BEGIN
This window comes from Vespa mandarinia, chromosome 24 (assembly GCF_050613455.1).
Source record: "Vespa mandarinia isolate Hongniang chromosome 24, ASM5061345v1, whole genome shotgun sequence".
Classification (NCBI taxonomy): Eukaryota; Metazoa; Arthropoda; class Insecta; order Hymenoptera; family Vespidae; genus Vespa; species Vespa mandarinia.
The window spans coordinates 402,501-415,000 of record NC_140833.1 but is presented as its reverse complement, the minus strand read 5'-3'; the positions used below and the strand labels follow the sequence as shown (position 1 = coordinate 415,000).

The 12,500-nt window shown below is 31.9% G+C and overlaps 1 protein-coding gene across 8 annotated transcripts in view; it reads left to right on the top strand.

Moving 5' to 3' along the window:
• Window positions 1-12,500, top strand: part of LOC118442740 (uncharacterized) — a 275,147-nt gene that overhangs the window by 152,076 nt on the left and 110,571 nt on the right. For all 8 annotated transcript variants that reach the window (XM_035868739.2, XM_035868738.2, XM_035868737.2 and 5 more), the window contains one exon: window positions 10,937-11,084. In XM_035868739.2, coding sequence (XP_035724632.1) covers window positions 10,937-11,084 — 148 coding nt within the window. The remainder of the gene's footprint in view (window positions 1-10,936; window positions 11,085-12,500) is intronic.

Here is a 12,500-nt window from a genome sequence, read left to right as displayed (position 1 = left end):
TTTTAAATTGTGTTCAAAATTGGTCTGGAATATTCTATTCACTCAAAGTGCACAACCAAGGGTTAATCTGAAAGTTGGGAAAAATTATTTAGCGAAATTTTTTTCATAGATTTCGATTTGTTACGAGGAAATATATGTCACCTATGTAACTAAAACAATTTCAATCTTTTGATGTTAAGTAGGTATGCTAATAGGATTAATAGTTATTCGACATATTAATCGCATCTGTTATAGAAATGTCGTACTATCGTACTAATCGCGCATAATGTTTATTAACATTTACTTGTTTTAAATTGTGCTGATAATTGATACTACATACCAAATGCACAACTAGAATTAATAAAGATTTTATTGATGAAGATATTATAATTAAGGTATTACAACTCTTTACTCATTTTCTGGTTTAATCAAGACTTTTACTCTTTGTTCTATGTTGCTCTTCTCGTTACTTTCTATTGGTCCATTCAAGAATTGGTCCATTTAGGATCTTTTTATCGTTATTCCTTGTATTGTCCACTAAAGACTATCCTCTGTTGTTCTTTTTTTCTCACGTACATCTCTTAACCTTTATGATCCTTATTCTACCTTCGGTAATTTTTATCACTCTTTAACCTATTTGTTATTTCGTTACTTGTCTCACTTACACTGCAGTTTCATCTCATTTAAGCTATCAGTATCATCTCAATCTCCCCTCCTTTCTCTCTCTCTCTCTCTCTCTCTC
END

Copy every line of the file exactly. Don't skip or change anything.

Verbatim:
This window comes from Vespa mandarinia, chromosome 24 (assembly GCF_050613455.1).
Source record: "Vespa mandarinia isolate Hongniang chromosome 24, ASM5061345v1, whole genome shotgun sequence".
Classification (NCBI taxonomy): Eukaryota; Metazoa; Arthropoda; class Insecta; order Hymenoptera; family Vespidae; genus Vespa; species Vespa mandarinia.
The window spans coordinates 402,501-415,000 of record NC_140833.1 but is presented as its reverse complement, the minus strand read 5'-3'; the positions used below and the strand labels follow the sequence as shown (position 1 = coordinate 415,000).

The 12,500-nt window shown below is 31.9% G+C and overlaps 1 protein-coding gene across 8 annotated transcripts in view; it reads left to right on the top strand.

Moving 5' to 3' along the window:
• Window positions 1-12,500, top strand: part of LOC118442740 (uncharacterized) — a 275,147-nt gene that overhangs the window by 152,076 nt on the left and 110,571 nt on the right. For all 8 annotated transcript variants that reach the window (XM_035868739.2, XM_035868738.2, XM_035868737.2 and 5 more), the window contains one exon: window positions 10,937-11,084. In XM_035868739.2, coding sequence (XP_035724632.1) covers window positions 10,937-11,084 — 148 coding nt within the window. The remainder of the gene's footprint in view (window positions 1-10,936; window positions 11,085-12,500) is intronic.

Here is a 12,500-nt window from a genome sequence, read left to right as displayed (position 1 = left end):
TTTTAAATTGTGTTCAAAATTGGTCTGGAATATTCTATTCACTCAAAGTGCACAACCAAGGGTTAATCTGAAAGTTGGGAAAAATTATTTAGCGAAATTTTTTTCATAGATTTCGATTTGTTACGAGGAAATATATGTCACCTATGTAACTAAAACAATTTCAATCTTTTGATGTTAAGTAGGTATGCTAATAGGATTAATAGTTATTCGACATATTAATCGCATCTGTTATAGAAATGTCGTACTATCGTACTAATCGCGCATAATGTTTATTAACATTTACTTGTTTTAAATTGTGCTGATAATTGATACTACATACCAAATGCACAACTAGAATTAATAAAGATTTTATTGATGAAGATATTATAATTAAGGTATTACAACTCTTTACTCATTTTCTGGTTTAATCAAGACTTTTACTCTTTGTTCTATGTTGCTCTTCTCGTTACTTTCTATTGGTCCATTCAAGAATTGGTCCATTTAGGATCTTTTTATCGTTATTCCTTGTATTGTCCACTAAAGACTATCCTCTGTTGTTCTTTTTTTCTCACGTACATCTCTTAACCTTTATGATCCTTATTCTACCTTCGGTAATTTTTATCACTCTTTAACCTATTTGTTATTTCGTTACTTGTCTCACTTACACTGCAGTTTCATCTCATTTAAGCTATCAGTATCATCTCAATCTCCCCTCCTTTCTCTCTCTCTCTCTCTCTCTCTC